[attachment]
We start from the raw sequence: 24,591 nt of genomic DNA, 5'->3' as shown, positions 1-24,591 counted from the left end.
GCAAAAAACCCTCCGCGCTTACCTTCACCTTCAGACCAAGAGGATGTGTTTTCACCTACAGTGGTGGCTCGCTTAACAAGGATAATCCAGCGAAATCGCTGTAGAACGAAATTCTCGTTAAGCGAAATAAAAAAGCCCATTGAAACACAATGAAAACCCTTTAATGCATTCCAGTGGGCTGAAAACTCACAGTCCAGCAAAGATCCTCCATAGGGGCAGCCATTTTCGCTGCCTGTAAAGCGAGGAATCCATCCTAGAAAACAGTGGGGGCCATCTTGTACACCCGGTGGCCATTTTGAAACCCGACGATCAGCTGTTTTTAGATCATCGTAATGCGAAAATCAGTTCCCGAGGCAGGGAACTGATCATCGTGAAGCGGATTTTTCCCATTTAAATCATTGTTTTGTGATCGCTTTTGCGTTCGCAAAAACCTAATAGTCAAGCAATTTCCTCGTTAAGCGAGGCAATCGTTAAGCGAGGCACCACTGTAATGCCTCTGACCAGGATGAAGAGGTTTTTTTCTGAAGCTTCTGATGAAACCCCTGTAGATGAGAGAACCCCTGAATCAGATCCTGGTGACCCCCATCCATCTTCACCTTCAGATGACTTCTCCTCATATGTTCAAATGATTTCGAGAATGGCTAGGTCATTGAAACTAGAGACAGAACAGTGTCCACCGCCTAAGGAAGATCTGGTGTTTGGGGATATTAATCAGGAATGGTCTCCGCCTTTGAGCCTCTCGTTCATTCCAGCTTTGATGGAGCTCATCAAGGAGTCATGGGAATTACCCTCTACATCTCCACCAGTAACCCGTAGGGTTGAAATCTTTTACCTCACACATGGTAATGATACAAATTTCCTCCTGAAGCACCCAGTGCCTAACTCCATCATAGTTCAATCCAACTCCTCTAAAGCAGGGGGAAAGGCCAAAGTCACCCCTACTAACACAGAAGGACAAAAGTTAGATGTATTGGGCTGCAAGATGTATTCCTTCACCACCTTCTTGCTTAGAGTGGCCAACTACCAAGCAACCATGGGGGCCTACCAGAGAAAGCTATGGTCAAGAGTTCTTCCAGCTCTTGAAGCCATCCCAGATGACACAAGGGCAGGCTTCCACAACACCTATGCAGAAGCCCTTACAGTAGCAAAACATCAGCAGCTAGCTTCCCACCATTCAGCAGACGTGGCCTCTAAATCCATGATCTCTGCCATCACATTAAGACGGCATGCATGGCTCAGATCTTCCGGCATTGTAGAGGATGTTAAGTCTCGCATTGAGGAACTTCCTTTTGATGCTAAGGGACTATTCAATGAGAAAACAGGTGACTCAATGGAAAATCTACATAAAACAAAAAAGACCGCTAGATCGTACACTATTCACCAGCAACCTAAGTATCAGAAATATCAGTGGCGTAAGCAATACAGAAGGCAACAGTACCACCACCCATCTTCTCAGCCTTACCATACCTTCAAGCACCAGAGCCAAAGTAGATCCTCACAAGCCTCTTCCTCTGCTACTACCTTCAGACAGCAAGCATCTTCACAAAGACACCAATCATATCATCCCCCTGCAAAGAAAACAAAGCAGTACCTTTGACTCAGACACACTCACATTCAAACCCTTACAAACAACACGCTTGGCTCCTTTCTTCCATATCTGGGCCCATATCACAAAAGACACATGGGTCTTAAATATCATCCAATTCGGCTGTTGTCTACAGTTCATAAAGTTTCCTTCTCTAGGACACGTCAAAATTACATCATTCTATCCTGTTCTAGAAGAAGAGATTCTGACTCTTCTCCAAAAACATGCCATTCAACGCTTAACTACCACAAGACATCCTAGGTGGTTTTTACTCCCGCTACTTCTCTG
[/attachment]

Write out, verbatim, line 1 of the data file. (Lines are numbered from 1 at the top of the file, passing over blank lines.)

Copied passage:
We start from the raw sequence: 24,591 nt of genomic DNA, 5'->3' as shown, positions 1-24,591 counted from the left end.